Astronomers discover sunscreen snow falling on hot exoplanet
These Hubble observations are the first detections of this "snow-out" process, called a "cold trap," on an exoplanet.
This discovery, and other observations made by the Penn State team, provide insight into the complexity of weather and atmospheric composition on exoplanets, and may someday be useful for gauging the habitability of Earth-size planets.
"In many ways, the atmospheric studies we're doing now on these gaseous 'hot Jupiter' kinds of planets are test beds for how we're going to do atmospheric studies of terrestrial, Earth-like planets," said Thomas Beatty, assistant research professor of astronomy at Penn State and the lead author of the study.
"Understanding more about the atmospheres of these planets and how they work will help us when we study smaller planets that are harder to see and have more complicated features in their atmospheres."
The team's results are published in October 2017 issue of The Astronomical Journal.
Beatty's team targeted planet Kepler-13Ab because it is one of the hottest of the known exoplanets. Its dayside temperature is nearly 5,000 degrees Fahrenheit.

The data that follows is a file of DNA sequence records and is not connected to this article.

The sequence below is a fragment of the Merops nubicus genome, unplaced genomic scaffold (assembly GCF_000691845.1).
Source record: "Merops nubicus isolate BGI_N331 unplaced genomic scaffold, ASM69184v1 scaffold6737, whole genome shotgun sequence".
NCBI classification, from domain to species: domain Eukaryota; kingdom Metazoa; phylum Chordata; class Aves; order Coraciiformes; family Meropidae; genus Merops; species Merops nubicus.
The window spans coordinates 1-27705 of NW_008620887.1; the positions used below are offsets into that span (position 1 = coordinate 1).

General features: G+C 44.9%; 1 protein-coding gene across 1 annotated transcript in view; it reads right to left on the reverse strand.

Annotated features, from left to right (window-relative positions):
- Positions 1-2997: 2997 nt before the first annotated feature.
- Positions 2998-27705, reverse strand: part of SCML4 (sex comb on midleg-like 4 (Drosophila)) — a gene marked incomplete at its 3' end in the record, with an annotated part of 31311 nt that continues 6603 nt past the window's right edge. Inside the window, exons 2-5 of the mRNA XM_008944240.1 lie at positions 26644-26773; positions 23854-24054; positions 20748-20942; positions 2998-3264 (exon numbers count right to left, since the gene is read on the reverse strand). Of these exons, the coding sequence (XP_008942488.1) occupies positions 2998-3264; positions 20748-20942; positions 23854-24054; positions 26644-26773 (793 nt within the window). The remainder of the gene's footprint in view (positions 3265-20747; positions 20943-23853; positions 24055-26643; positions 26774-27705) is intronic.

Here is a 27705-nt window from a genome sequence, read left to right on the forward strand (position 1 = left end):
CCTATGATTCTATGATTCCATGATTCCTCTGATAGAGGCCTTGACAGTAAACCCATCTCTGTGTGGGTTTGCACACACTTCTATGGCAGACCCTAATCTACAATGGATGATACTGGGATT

Kepler-13Ab is so close to its parent star that it is tidally locked, so one side always faces the star while the other side is in permanent darkness.
The team discovered that the sunscreen snowfall happens only on the planet's permanent nighttime side. Any visitors to this exoplanet would need to bottle up some of that sunscreen, because they won't find it on the sizzling-hot daytime side.
The astronomers didn't go looking for titanium oxide specifically. Instead, their studies revealed that this giant planet's atmosphere is cooler at higher altitudes - which was surprising because it is the opposite of what happens on other hot Jupiters.
Titanium oxide in the atmospheres of other hot Jupiters absorbs light and reradiates it as heat, making the atmosphere grow warmer at higher altitudes. Even at their much colder temperatures, most of our solar system's gas giants also have warmer temperatures at higher altitudes.
Intrigued by this surprising discovery, researchers concluded that the light-absorbing gaseous form of titanium oxide has been removed from the dayside of planet Kepler-13Ab's atmosphere.
Without the titanium oxide gas to absorb incoming starlight on the daytime side, the atmospheric temperature there grows colder with increasing altitude.
The astronomers suggest that powerful winds on Kepler-13Ab carry the titanium oxide gas around, condensing it into crystalline flakes that form clouds.
Kepler-13Ab's strong surface gravity - six times greater than Jupiter's - then pulls the titanium oxide snow out of the upper atmosphere and traps it in the lower atmosphere on the nighttime side of the planet. ■